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The experimental projects.

In 1990, the Experimental Parent Training and Information Project initiative was authorized by Congress and added to the special education law (P.L. 101-476, The Individuals with Disabilities Education Act IDEA). This amendment was designated to help parents of children with disabilities, particularly parents from culturally diverse backgrounds, to take the next step in arranging their grass-roots efforts to train and inform parents of their rights under special ed law. The idea was to target parents living in the nation's largest inner cities and remote rural areas, areas where it is known that students with disabilities are particularly underserved.

As a result of this amendment, TAPP was authorized to initiate outreach efforts to identify and support the efforts of culturally diverse parents, parent leaders and community organizations in developing experimental projects information support and training in urban and rural communities.

The Experimental Projects were so named to emphasize the use of a variety of methods and to encourage a broad range of support to underserved groups. The goal of the experimental projects is to facilitate a process whereby parents in such communities can identify their personal strengths and the strengths and resources in their communities. The project intends to identify barriers to obtaining appropriate services and supports needed to effectively participate in the special education process.

After identifying community resources, barriers and potential strategies, additional technical assistance supports will be initiated to further assist groups to capitalize on the strengths and resources found in every community. It is hoped that this will result in the provision of a combination of support, information, and training to assist parents to be more effective advocates for themselves and their children.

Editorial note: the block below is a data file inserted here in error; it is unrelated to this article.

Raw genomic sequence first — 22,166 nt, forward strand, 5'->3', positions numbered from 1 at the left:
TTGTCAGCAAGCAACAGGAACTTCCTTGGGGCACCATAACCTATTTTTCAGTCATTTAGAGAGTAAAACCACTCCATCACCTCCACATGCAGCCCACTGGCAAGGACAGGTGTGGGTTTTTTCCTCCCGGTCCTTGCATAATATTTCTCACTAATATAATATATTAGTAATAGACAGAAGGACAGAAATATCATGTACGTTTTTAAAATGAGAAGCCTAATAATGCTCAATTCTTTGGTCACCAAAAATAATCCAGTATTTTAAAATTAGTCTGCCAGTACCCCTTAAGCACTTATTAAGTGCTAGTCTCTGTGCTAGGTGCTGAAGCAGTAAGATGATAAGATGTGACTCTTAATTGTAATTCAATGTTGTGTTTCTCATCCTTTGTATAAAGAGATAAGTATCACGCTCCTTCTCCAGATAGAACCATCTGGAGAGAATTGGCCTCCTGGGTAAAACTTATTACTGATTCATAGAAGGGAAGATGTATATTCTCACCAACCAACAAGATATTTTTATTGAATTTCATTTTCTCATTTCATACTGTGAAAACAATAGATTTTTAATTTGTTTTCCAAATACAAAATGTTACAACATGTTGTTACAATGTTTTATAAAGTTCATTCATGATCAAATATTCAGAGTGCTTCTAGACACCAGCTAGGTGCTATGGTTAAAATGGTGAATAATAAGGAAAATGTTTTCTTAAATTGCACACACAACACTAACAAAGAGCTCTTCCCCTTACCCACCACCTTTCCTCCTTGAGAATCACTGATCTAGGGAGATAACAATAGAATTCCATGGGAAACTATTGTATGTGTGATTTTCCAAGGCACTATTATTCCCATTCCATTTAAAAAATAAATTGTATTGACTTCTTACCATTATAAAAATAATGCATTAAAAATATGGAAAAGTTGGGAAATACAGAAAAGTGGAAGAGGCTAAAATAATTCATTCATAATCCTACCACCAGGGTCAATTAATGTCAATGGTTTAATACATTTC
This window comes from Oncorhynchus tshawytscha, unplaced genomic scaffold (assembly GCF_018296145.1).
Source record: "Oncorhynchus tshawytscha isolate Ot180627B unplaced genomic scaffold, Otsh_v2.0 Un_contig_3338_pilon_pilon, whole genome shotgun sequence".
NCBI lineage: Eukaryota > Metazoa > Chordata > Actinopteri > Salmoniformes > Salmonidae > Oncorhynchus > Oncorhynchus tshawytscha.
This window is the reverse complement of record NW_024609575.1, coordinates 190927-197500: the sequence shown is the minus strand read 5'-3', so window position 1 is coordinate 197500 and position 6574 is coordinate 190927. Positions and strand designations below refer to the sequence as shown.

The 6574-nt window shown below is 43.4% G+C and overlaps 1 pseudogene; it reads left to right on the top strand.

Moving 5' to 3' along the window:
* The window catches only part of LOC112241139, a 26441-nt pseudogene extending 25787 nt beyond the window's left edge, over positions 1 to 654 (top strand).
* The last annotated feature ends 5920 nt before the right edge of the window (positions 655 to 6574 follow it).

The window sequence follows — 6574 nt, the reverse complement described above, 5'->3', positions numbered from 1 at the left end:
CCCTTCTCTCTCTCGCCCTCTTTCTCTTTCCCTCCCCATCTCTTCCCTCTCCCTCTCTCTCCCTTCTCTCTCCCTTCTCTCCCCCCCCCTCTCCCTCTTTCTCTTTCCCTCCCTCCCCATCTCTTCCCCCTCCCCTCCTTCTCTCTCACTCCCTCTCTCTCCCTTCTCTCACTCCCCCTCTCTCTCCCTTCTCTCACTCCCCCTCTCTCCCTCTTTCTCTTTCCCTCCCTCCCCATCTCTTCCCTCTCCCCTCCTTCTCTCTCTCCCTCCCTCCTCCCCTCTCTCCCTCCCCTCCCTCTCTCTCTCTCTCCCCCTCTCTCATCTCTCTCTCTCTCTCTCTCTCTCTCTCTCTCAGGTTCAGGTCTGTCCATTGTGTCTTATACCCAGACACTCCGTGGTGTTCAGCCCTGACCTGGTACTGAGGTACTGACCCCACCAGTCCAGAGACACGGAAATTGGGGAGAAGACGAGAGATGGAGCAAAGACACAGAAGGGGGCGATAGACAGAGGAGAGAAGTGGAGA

Over the past two years, technical assistance (TA), training and intensive support have been provided to more than 20 parent groups from culturally diverse backgrounds, in geographically underserved urban and rural communities.

In the first experimental projects' grant competition, conducted this past fall, four groups received grants from OSERS. The groups that were funded under this competition are Creating Opportunities for Parent Empowerment (COPE), Washington D.C.; Carlene Howard, Director; Mentor Parents, Seneca, Penn.; Gail Walker, Director; Touchstones, Seattle, Wash.; Joe Garcia, Director; and Special Kids Inc (SKI), Houston, Texas; Agnes Johnson, Director.

Intensive TA will be provided this year to approximately 16 groups, and it is anticipated that TA will be provided to an additional 45 to 50 groups this year.

This technical assistance can involve the provision of a wide range of services which accommodate eligible groups. Outreach and TA are coordinated by Charlotte "Dee" Spinkston. The TAPP central office is located in Boston, Mass. If you would like more information about the Experimental Projects please call (617) 482-2915.
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Title Annotation:Experimental Parent Training and Information Project; Networking: Information from the National Parent Network on Disabilities
Author:Spinkston, Dee
Publication:The Exceptional Parent
Date:Nov 1, 1992
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